ORLANDO, Fla. — Having a corporate presence on social media presents challenges not only in terms of training those employees who post on behalf of the company, but also in making sure that those agents have access to accurate and appropriate content to respond to customers.
That was one of the learnings shared by Mark Irby, vice president of marketing at Publix Super Markets, during a presentation to a packed room on the opening day of the Food Marketing Institute's Future Connect conference here on Monday.
“Content is absolutely key,” said Irby, who is a member of the Coca-Cola Retailing Research Council, which presented the session. “Content means being able to talk with customers about a topic, about issues, about things that are on their mind. If you are not prepared to have conversations about those topics and add value to that conversation, without the conversation being all about you, then you are irrelevant in social media. That is a huge challenge.”
He said companies that participate in social media should be prepared to think through the processes that must be created in order to present their brand in the proper light to consumers through these types of media.
“What is relevant content? Where does it come from? Do we have the knowledge to create that content? How do we get it out in front of customers?” Irby asked. “Organizationally, that changes processes.
“For those social media agents, those first responders, they can’t be expected to know everything at all times, but you have to be able to inform them somehow, so they can craft timely and credible responses on your behalf. So there is a huge process problem that has to be solved.”
Irby, who described Publix’s approach to social media as cautious — the company monitored its Facebook presence for a while before it only recently opened a corporate Twitter account — also stressed the new dimensions of timeliness that are involved with social media.
“We are not in the letter-writing business any more,” he said.
Timeliness means not only being able to respond quickly to customers, but also being aware of what customers are concerned about in the broader sense of what is happening in the world. If customers were scanning Twitter and Facebook for news updates immediately after the recent Boston Marathon bombings, for example, that might not be the best time to push out a product marketing message, he explained.
He also noted that while customers have been mostly positive in their feedback about Publix on social media, the company does take a measured approach to responding to negative comments. Sometimes the company’s many fans will respond more forcefully in Publix’s defense that Publix itself would, he explained.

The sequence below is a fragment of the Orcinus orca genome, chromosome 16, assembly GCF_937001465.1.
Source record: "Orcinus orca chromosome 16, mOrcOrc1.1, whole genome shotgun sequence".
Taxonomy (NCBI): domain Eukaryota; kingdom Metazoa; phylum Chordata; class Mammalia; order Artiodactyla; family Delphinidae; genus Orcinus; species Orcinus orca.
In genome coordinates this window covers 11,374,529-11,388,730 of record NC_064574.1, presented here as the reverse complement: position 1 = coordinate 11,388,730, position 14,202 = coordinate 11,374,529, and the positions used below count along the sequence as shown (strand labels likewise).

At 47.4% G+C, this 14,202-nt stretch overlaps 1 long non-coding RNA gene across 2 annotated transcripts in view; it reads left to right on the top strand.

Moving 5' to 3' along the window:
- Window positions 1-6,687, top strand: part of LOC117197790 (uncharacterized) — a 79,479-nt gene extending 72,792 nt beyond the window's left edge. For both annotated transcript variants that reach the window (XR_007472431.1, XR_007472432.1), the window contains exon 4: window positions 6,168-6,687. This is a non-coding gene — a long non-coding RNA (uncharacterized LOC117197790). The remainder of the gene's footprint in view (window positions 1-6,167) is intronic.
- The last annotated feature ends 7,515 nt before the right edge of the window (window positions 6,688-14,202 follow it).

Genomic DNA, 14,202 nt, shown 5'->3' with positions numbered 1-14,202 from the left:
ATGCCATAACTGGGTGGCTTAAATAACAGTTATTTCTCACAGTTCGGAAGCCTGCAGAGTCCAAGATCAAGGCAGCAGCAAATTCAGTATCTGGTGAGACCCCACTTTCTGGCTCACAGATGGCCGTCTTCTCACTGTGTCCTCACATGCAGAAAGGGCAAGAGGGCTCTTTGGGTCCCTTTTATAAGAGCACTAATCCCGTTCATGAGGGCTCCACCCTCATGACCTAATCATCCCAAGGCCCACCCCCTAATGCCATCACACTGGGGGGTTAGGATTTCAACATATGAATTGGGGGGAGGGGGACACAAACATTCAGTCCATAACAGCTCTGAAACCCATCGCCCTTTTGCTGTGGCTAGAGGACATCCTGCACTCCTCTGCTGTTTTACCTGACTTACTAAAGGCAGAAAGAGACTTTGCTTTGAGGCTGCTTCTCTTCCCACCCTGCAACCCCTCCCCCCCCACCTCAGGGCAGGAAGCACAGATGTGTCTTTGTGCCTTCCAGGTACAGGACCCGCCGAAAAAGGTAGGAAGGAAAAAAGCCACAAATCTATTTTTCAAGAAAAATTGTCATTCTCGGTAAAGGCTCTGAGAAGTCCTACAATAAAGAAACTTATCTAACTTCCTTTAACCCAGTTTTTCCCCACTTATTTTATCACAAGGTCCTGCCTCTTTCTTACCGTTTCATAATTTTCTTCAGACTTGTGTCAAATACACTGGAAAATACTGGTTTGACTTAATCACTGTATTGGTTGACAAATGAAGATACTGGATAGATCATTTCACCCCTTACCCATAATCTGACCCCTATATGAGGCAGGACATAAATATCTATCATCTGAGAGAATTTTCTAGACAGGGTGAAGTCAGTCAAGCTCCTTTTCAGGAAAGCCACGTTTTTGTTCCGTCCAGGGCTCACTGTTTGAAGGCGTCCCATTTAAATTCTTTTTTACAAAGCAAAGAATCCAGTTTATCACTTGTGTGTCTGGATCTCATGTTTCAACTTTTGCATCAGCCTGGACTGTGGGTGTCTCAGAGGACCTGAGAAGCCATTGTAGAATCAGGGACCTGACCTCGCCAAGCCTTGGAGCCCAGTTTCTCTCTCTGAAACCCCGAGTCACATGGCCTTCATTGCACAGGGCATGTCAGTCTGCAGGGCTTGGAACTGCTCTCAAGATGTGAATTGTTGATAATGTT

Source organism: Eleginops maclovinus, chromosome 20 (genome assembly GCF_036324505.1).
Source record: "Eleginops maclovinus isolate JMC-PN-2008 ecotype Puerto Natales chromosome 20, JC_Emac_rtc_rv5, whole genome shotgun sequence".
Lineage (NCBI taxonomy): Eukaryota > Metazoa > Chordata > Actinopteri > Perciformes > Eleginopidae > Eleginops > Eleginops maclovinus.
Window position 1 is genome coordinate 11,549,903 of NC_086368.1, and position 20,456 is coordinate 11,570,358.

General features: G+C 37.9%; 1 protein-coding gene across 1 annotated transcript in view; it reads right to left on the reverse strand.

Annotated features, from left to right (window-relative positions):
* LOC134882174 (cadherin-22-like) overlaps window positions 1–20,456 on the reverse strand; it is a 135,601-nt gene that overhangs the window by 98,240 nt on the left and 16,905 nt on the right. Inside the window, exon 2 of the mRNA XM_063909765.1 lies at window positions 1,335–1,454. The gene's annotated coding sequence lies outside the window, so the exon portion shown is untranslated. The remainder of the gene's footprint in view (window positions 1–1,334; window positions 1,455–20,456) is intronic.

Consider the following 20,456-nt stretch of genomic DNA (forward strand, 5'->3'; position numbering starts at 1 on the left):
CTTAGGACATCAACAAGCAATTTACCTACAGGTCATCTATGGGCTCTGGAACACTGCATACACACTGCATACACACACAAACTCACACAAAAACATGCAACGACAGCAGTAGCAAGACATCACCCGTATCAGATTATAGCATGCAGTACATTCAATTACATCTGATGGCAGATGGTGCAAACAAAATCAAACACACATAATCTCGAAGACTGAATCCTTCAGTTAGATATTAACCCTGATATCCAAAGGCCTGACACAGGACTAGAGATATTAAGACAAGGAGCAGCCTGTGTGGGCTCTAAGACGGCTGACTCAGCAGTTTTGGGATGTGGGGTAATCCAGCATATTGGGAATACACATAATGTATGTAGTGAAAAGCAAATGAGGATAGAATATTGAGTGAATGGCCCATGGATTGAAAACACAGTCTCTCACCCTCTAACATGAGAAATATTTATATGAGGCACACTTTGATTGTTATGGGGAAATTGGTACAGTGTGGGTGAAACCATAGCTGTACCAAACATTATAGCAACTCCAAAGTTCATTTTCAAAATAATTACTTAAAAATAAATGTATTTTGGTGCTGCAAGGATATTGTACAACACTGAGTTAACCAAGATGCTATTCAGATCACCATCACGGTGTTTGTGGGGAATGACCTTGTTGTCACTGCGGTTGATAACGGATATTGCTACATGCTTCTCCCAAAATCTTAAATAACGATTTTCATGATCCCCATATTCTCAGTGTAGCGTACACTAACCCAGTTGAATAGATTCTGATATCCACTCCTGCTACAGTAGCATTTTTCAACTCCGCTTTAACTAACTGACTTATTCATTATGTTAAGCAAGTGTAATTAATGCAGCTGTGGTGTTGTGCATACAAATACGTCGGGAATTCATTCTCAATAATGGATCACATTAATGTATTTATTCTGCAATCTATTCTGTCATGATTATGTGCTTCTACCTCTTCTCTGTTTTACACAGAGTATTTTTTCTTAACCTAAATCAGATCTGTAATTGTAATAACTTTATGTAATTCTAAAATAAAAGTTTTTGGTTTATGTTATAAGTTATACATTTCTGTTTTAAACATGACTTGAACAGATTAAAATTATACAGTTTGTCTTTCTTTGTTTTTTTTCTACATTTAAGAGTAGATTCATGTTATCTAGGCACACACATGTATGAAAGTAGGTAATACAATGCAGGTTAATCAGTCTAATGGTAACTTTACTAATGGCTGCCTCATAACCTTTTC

Also speaking on the panel, Tim Massa, vice president of talent development at Kroger Co., said the Cincinnati-based company has been leveraging social media internally to share knowledge among employees, and has begun to use it as a recruiting tool for attracting new employees as well.
Kroger has in the past year rolled out a platform it calls “Yodel” — a version of Yammer, the internal blogging and content-sharing service. On it, employees can form teams, affinity groups and other networks to share information. The concept began as a weekly blog post from the company’s chairman and chief executive officer, David Dillon, which attracted comments from employees throughout the organization, some of which were anonymous.
“That was a good barometer about what our associates were feeling, especially those at the hourly level,” Massa said.
Now, with Yodel, he said, employees seem to like to have their name attached to their posts, and enjoy creating and sharing information with their counterparts around the company.
In addition, Massa said Kroger s ramping up its efforts to use Facebook as a recruiting tool across its 18 divisions and its manufacturing and distribution groups.
Read more: SN's 2013 Future Connect coverage
“We are trying to get up to speed on Facebook in each of our divisions, and establish a presence, and then begin to look at how we can recruit using that platform as Kroger Co. and its banners,” he said.
In leading off the session, Michael Sansolo, research director for the CCRRC, outlined the seven-part research study conducted by that group, called “Untangling the Social Web.” The report, available at www.ccrrc.org, details the steps companies can take to establish a social media presence.
“The whole notion of communication and media has changed,” he said. “This is where the world is going.”
Among the keys to success in social media are listening carefully before engaging, being interesting and entertaining — Sansolo cited Lady Gaga as an example of a successful social media “brand” — and being authentic and transparent.
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